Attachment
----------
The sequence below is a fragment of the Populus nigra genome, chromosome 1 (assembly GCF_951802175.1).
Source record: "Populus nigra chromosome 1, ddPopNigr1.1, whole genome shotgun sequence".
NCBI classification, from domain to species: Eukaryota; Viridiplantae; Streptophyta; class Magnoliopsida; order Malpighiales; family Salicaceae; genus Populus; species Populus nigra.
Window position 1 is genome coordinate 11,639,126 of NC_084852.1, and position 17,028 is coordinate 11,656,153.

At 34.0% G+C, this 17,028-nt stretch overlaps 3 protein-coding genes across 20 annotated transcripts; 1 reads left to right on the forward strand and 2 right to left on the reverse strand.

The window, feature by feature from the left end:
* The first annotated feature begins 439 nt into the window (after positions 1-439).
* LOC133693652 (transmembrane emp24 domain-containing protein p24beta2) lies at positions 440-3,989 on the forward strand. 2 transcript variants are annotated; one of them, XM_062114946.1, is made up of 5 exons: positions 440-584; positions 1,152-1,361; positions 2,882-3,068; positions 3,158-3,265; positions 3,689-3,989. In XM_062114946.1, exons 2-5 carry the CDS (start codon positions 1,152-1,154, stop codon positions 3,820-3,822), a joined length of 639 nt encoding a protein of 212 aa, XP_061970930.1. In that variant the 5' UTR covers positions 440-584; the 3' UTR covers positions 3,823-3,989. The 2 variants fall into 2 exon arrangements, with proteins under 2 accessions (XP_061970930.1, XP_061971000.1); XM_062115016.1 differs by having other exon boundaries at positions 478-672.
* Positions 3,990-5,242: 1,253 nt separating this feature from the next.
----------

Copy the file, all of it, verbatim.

The sequence below is a fragment of the Populus nigra genome, chromosome 1 (assembly GCF_951802175.1).
Source record: "Populus nigra chromosome 1, ddPopNigr1.1, whole genome shotgun sequence".
NCBI classification, from domain to species: Eukaryota; Viridiplantae; Streptophyta; class Magnoliopsida; order Malpighiales; family Salicaceae; genus Populus; species Populus nigra.
Window position 1 is genome coordinate 11,639,126 of NC_084852.1, and position 17,028 is coordinate 11,656,153.

At 34.0% G+C, this 17,028-nt stretch overlaps 3 protein-coding genes across 20 annotated transcripts; 1 reads left to right on the forward strand and 2 right to left on the reverse strand.

The window, feature by feature from the left end:
* The first annotated feature begins 439 nt into the window (after positions 1-439).
* LOC133693652 (transmembrane emp24 domain-containing protein p24beta2) lies at positions 440-3,989 on the forward strand. 2 transcript variants are annotated; one of them, XM_062114946.1, is made up of 5 exons: positions 440-584; positions 1,152-1,361; positions 2,882-3,068; positions 3,158-3,265; positions 3,689-3,989. In XM_062114946.1, exons 2-5 carry the CDS (start codon positions 1,152-1,154, stop codon positions 3,820-3,822), a joined length of 639 nt encoding a protein of 212 aa, XP_061970930.1. In that variant the 5' UTR covers positions 440-584; the 3' UTR covers positions 3,823-3,989. The 2 variants fall into 2 exon arrangements, with proteins under 2 accessions (XP_061970930.1, XP_061971000.1); XM_062115016.1 differs by having other exon boundaries at positions 478-672.
* Positions 3,990-5,242: 1,253 nt separating this feature from the next.